Natural Forces of Climate Change

We are in winter now, in London, and we enjoy or suffer the seasons (according to individual taste) because of the earth’s tilt. At 23.5⁰ the tilt of the earth enables the earth to receive more concentrated light in the summer months and les concentrate light in the winter months. If the earth titled a few degrees more the summer months would probably get more concentrated light further North and the North Pole would be ice free. If the earth titled less there would be less ice melting at the poles in the summer and if the earth did not tilt at all then the seasons would only occur to the extent that the slight elliptical orbit provide less concentrated daylight and more concentrated daylight according to the distance of the earth from the sun.

The tilt has not always been 23.5⁰; it seems to vary between 22.1⁰ and 24⁰ every 40,000 years. This accounts for some of the long term climate change that the earth has experienced. The orbit of the earth also seems to vary from a near perfect circle to an ellipse over periods of 100,000 years. There are other natural forces on the climate – the earth is not a perfect sphere and this leads to irregular light distribution.

On the whole the earth’s climatic pattern was to enjoy warmer periods interrupted by glacial periods. The last glacial period was 13,000 years ago and lasted for about a thousand years. There have been warmings and coolings since then. Greenland was warm enough to be farmed between 1000 and 1400 AD when vines grew in England and locusts descended on crops in Europe. Early in the fifteenth century temperatures fell. Settlement in Greenland was abandoned and cold wet summers created famines. This Maunder Minimum was not a little ice age, as it is sometimes referred to, but something relatively modest in climate change terms. At the time it occurred people found it hard to cope, and much suffering was caused when the winters became bitterly cold, but this was, as far as the big picture of climate change is concerned, no more than a blip that lasted less than two hundred years. As far as we can measure, the average surface temperature of the earth dropped by only one degree, possibly less.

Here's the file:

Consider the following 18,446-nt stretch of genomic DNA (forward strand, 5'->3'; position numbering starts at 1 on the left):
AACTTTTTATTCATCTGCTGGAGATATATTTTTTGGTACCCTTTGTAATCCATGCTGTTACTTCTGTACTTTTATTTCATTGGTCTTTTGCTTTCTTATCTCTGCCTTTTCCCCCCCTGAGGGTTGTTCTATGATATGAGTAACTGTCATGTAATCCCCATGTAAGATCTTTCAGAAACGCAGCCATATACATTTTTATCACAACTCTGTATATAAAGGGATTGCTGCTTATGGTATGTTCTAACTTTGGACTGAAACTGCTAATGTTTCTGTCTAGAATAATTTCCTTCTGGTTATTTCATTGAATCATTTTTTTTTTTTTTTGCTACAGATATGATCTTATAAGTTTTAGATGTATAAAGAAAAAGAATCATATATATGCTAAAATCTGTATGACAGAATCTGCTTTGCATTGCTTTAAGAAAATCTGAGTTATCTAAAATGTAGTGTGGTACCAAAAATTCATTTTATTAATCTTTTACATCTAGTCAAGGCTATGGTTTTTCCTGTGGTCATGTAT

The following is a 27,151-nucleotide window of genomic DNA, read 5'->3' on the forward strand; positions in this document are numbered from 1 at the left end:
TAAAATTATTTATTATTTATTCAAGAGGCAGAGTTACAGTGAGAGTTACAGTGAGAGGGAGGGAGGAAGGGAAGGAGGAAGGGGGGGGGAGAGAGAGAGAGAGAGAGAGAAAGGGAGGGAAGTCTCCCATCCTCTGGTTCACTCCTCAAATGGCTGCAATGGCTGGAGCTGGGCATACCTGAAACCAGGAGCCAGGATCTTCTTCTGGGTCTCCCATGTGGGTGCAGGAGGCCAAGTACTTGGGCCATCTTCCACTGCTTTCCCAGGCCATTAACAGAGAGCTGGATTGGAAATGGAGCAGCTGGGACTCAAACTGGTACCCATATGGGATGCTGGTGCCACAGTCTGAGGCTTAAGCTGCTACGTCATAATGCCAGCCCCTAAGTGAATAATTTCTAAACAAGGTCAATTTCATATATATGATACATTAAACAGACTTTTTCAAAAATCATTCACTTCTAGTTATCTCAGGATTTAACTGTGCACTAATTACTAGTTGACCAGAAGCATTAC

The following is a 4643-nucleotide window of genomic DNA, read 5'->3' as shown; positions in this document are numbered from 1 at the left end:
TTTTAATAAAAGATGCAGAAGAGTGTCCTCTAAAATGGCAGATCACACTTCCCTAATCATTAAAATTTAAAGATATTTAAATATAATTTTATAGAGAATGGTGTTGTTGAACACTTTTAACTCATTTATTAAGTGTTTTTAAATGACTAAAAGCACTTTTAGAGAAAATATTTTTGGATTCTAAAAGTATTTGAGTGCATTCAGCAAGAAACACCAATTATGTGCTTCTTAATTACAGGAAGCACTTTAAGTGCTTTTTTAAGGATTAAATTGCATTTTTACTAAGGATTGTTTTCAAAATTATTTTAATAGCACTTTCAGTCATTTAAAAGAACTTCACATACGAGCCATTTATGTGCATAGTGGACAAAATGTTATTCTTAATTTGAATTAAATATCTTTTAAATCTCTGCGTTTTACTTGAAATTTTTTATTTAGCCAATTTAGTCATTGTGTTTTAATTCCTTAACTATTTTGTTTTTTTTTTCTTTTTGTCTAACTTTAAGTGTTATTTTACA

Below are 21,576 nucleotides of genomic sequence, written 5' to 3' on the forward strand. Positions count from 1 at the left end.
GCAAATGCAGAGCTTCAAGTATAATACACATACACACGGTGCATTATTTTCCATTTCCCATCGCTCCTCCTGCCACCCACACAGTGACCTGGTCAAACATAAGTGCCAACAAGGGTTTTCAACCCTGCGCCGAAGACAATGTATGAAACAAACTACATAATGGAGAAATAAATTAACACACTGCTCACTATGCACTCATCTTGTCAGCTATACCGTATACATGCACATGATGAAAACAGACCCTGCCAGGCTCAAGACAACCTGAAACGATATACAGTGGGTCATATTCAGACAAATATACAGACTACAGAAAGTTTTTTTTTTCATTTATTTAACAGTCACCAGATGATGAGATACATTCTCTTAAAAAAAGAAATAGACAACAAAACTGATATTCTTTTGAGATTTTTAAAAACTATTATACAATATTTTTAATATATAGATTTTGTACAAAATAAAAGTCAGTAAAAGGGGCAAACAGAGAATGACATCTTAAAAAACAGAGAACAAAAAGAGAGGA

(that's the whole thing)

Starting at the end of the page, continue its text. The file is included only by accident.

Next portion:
All of the forces that create our climate and our seasons are complex; a change in the tilt of the earth will mean that some places become warmer while others become colder; rising or falling average temperatures will affect sea currents which play an important part in our climate. Sea current changes will warm and cool different places. As ice melts so the albedo lessens causing the earth to absorb more heat than it used to and creating warmer air temperatures. Sun activity,  magnetic activity and gravitational forces of other planets and the moon all make or change our climate These are natural and have happened in our planet over hundreds of thousands of years.

But there is one factor which is new and it is not natural. As far as we can measure carbon dioxide concentrations 155,000 years ago were 280 ppm. They then fell gradually to about 210 ppm 20,000 years ago and since then have been rising, slowly as they do and as they rise and fall average atmospheric temperature has risen and fell with them. Since the industrial revolution atmospheric carbon dioxide has risen dramatically. It continues to rise. 300 pmm has been long past. In November 2010 it was measured at 388.59ppm and in November 2911 it was measured at 390.20ppm.

These new high levels of carbon dioxide will almost inevitably cause the planet to warm up even further and the famous two degrees of warming level, which many hoped to hold the warming at, will inevitably be exceeded. When this happens remains to be seen, but it bodes ill for our descendants.


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